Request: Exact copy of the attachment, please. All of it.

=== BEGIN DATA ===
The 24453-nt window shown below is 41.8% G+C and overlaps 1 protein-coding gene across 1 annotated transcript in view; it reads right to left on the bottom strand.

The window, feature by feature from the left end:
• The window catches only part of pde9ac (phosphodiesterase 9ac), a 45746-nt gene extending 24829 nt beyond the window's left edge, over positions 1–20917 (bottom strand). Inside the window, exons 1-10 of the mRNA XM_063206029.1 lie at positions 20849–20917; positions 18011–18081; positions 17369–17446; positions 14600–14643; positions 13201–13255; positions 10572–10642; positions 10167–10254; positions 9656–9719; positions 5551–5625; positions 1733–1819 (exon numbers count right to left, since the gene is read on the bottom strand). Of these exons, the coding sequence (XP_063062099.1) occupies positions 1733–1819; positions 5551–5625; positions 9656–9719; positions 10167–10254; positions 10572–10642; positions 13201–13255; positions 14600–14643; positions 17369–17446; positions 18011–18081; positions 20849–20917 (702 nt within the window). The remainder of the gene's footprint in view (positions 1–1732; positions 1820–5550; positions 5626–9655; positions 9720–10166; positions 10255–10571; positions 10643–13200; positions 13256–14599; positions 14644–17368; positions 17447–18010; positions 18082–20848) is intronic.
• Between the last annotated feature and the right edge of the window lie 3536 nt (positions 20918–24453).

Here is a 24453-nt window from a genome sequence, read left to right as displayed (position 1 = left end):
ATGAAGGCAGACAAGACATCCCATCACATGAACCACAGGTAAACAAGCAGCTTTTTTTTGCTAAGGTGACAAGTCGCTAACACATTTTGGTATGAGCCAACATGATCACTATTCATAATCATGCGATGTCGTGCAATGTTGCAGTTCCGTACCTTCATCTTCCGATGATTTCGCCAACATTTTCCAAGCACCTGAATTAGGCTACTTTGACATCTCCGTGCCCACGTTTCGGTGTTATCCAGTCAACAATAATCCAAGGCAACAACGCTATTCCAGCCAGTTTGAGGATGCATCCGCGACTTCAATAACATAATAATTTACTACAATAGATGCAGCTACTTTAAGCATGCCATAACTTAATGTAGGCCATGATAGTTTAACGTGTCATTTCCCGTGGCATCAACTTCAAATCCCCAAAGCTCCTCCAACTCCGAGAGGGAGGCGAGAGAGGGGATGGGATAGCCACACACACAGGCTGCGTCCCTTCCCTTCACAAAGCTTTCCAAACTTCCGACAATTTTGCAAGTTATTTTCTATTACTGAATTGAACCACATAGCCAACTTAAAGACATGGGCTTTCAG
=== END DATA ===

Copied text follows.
The 24453-nt window shown below is 41.8% G+C and overlaps 1 protein-coding gene across 1 annotated transcript in view; it reads right to left on the bottom strand.

The window, feature by feature from the left end:
• The window catches only part of pde9ac (phosphodiesterase 9ac), a 45746-nt gene extending 24829 nt beyond the window's left edge, over positions 1–20917 (bottom strand). Inside the window, exons 1-10 of the mRNA XM_063206029.1 lie at positions 20849–20917; positions 18011–18081; positions 17369–17446; positions 14600–14643; positions 13201–13255; positions 10572–10642; positions 10167–10254; positions 9656–9719; positions 5551–5625; positions 1733–1819 (exon numbers count right to left, since the gene is read on the bottom strand). Of these exons, the coding sequence (XP_063062099.1) occupies positions 1733–1819; positions 5551–5625; positions 9656–9719; positions 10167–10254; positions 10572–10642; positions 13201–13255; positions 14600–14643; positions 17369–17446; positions 18011–18081; positions 20849–20917 (702 nt within the window). The remainder of the gene's footprint in view (positions 1–1732; positions 1820–5550; positions 5626–9655; positions 9720–10166; positions 10255–10571; positions 10643–13200; positions 13256–14599; positions 14644–17368; positions 17447–18010; positions 18082–20848) is intronic.
• Between the last annotated feature and the right edge of the window lie 3536 nt (positions 20918–24453).

Here is a 24453-nt window from a genome sequence, read left to right as displayed (position 1 = left end):
ATGAAGGCAGACAAGACATCCCATCACATGAACCACAGGTAAACAAGCAGCTTTTTTTTGCTAAGGTGACAAGTCGCTAACACATTTTGGTATGAGCCAACATGATCACTATTCATAATCATGCGATGTCGTGCAATGTTGCAGTTCCGTACCTTCATCTTCCGATGATTTCGCCAACATTTTCCAAGCACCTGAATTAGGCTACTTTGACATCTCCGTGCCCACGTTTCGGTGTTATCCAGTCAACAATAATCCAAGGCAACAACGCTATTCCAGCCAGTTTGAGGATGCATCCGCGACTTCAATAACATAATAATTTACTACAATAGATGCAGCTACTTTAAGCATGCCATAACTTAATGTAGGCCATGATAGTTTAACGTGTCATTTCCCGTGGCATCAACTTCAAATCCCCAAAGCTCCTCCAACTCCGAGAGGGAGGCGAGAGAGGGGATGGGATAGCCACACACACAGGCTGCGTCCCTTCCCTTCACAAAGCTTTCCAAACTTCCGACAATTTTGCAAGTTATTTTCTATTACTGAATTGAACCACATAGCCAACTTAAAGACATGGGCTTTCAG